Life

Fast and Furious Five-Year-Old

Our family appreciated a good car. Before my brother and I came along, my dad used to go drag racing. He had a Duster, and I believe a Challenger at one point, as well as a motorcycle. My Mom had a Camaro. Then all the big toys disappeared with the kids. 

I’ve always loved a good thrill and anything with speed. It could have been from the battery-operated fire truck that my brother and I drove around outside as kids. We have a video of Trevor and I when we first got it. Trevor, four at the time, was driving it. I was his passenger getting whiplash. We loved that thing!

We would drive around the farm on it. We’d go from the house out to see our dad. The odd time we’d stop off in the barn for a pop from our fountain machine, and then carry on across the yard again. It was one of my favourite memories from that house. 

I’d say that I’m a curious person. I want to know how and why things work the way they do. It’s how I learn. If someone can’t explain it to me, I lose interest. I’m a hands-on learner as well. The more I can experience it, the greater my understanding will be.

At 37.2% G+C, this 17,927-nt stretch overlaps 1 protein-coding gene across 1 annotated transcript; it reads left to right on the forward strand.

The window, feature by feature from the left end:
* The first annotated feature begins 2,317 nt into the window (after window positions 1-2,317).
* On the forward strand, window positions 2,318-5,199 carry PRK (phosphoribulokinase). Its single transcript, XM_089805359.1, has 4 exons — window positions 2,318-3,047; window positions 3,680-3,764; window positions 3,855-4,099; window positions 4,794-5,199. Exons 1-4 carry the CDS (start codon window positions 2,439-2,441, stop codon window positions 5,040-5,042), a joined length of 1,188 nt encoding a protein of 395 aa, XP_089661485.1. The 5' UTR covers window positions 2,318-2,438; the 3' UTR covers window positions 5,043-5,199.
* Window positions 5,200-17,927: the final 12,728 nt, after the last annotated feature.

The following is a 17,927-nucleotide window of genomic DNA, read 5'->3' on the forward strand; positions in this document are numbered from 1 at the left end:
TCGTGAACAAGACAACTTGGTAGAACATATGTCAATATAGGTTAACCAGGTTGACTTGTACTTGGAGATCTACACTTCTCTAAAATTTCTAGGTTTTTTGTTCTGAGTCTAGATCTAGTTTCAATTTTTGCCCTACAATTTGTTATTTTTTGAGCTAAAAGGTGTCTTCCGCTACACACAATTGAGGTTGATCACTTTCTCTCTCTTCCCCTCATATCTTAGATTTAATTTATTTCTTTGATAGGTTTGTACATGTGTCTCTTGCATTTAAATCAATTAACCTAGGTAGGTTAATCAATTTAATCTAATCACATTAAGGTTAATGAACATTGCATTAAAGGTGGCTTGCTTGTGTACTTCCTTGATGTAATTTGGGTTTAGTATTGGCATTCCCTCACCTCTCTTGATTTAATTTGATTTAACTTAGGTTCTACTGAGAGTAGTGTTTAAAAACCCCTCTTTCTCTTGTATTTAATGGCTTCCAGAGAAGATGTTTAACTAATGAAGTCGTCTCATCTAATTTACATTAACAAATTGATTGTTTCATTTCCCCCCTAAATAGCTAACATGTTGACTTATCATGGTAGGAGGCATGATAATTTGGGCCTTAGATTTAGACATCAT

When I made it successfully to the age of five, I officially started school. I thought I was a big kid at that point. I could do bigger things like bake in my easy-bake oven with my Mom and drive the little fire truck around myself.

So, one day I thought I would test out how big I was. Dad told Trevor and I to get in the car. He backed the car up a bit and then went to close the garage door. While he was gone, I couldn’t help but look at the pedals and the gears. “Hmm, I wonder how those work”. I hopped over to the driver’s seat and thought I’d give it a try. 

Next thing my Dad knew, Trevor and I were rolling down the driveway at a semi decent pace headed for the busy highway behind us. Fear filled him as he raced down the driveway towards the car, yelling at me to stop. Thankfully our driveway was fairly long and he was able to get to us in time. 

Let’s just say I learned my lesson that day. My “adventures” in a car after that were confined to a vehicle in the garage without the keys nearby. I would pretend that I was on a road trip, driving to Florida or something, while remaining safe and secure. 

However, the adventure and “need for speed” didn’t quite fade away. I applied it to other things like white-water rafting, sea-dooing, snowmobiling, roller coasters, and Xtreme Skyflyers.

Eventually I did get my driver’s license and have been a responsible driver ever since. Though while out one day with my Driver’s Ed instructor, he mentioned that I might want to watch my lead foot.  

Maybe my Dad’s interest for drag and Indy races are deep down within me somewhere. In the meantime, I’ll enjoy seeing all the old muscle cars around town for now. I’ll take my enjoyment pretending I’m still a country-girl while driving in our truck. 

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